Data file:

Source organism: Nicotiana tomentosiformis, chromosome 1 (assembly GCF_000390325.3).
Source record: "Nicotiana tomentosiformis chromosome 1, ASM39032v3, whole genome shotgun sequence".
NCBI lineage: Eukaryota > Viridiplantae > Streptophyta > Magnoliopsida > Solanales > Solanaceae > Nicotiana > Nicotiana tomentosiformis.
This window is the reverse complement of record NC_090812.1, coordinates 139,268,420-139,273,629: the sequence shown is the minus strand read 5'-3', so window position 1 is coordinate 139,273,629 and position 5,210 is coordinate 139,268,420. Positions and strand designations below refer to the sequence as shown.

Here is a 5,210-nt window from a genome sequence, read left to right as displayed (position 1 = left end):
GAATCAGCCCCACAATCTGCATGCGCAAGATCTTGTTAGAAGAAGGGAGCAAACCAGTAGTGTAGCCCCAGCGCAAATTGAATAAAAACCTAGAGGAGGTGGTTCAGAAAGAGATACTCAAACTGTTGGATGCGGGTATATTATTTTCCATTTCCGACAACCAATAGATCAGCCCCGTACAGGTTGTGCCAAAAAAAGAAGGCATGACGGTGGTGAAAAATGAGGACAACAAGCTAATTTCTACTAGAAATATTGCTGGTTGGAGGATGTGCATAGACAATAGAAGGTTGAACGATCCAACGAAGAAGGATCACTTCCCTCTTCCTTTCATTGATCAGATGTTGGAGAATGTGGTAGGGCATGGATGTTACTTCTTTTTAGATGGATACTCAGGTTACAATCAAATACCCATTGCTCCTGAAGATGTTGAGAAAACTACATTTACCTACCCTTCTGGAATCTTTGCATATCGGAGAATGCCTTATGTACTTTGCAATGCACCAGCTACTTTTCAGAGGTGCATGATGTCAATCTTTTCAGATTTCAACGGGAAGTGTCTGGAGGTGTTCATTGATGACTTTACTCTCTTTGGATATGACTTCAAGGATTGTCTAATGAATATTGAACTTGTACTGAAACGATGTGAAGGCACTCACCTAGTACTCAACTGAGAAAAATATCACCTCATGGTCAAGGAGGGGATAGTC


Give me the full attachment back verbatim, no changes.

Source organism: Nicotiana tomentosiformis, chromosome 1 (assembly GCF_000390325.3).
Source record: "Nicotiana tomentosiformis chromosome 1, ASM39032v3, whole genome shotgun sequence".
NCBI lineage: Eukaryota > Viridiplantae > Streptophyta > Magnoliopsida > Solanales > Solanaceae > Nicotiana > Nicotiana tomentosiformis.
This window is the reverse complement of record NC_090812.1, coordinates 139,268,420-139,273,629: the sequence shown is the minus strand read 5'-3', so window position 1 is coordinate 139,273,629 and position 5,210 is coordinate 139,268,420. Positions and strand designations below refer to the sequence as shown.

Here is a 5,210-nt window from a genome sequence, read left to right as displayed (position 1 = left end):
GAATCAGCCCCACAATCTGCATGCGCAAGATCTTGTTAGAAGAAGGGAGCAAACCAGTAGTGTAGCCCCAGCGCAAATTGAATAAAAACCTAGAGGAGGTGGTTCAGAAAGAGATACTCAAACTGTTGGATGCGGGTATATTATTTTCCATTTCCGACAACCAATAGATCAGCCCCGTACAGGTTGTGCCAAAAAAAGAAGGCATGACGGTGGTGAAAAATGAGGACAACAAGCTAATTTCTACTAGAAATATTGCTGGTTGGAGGATGTGCATAGACAATAGAAGGTTGAACGATCCAACGAAGAAGGATCACTTCCCTCTTCCTTTCATTGATCAGATGTTGGAGAATGTGGTAGGGCATGGATGTTACTTCTTTTTAGATGGATACTCAGGTTACAATCAAATACCCATTGCTCCTGAAGATGTTGAGAAAACTACATTTACCTACCCTTCTGGAATCTTTGCATATCGGAGAATGCCTTATGTACTTTGCAATGCACCAGCTACTTTTCAGAGGTGCATGATGTCAATCTTTTCAGATTTCAACGGGAAGTGTCTGGAGGTGTTCATTGATGACTTTACTCTCTTTGGATATGACTTCAAGGATTGTCTAATGAATATTGAACTTGTACTGAAACGATGTGAAGGCACTCACCTAGTACTCAACTGAGAAAAATATCACCTCATGGTCAAGGAGGGGATAGTC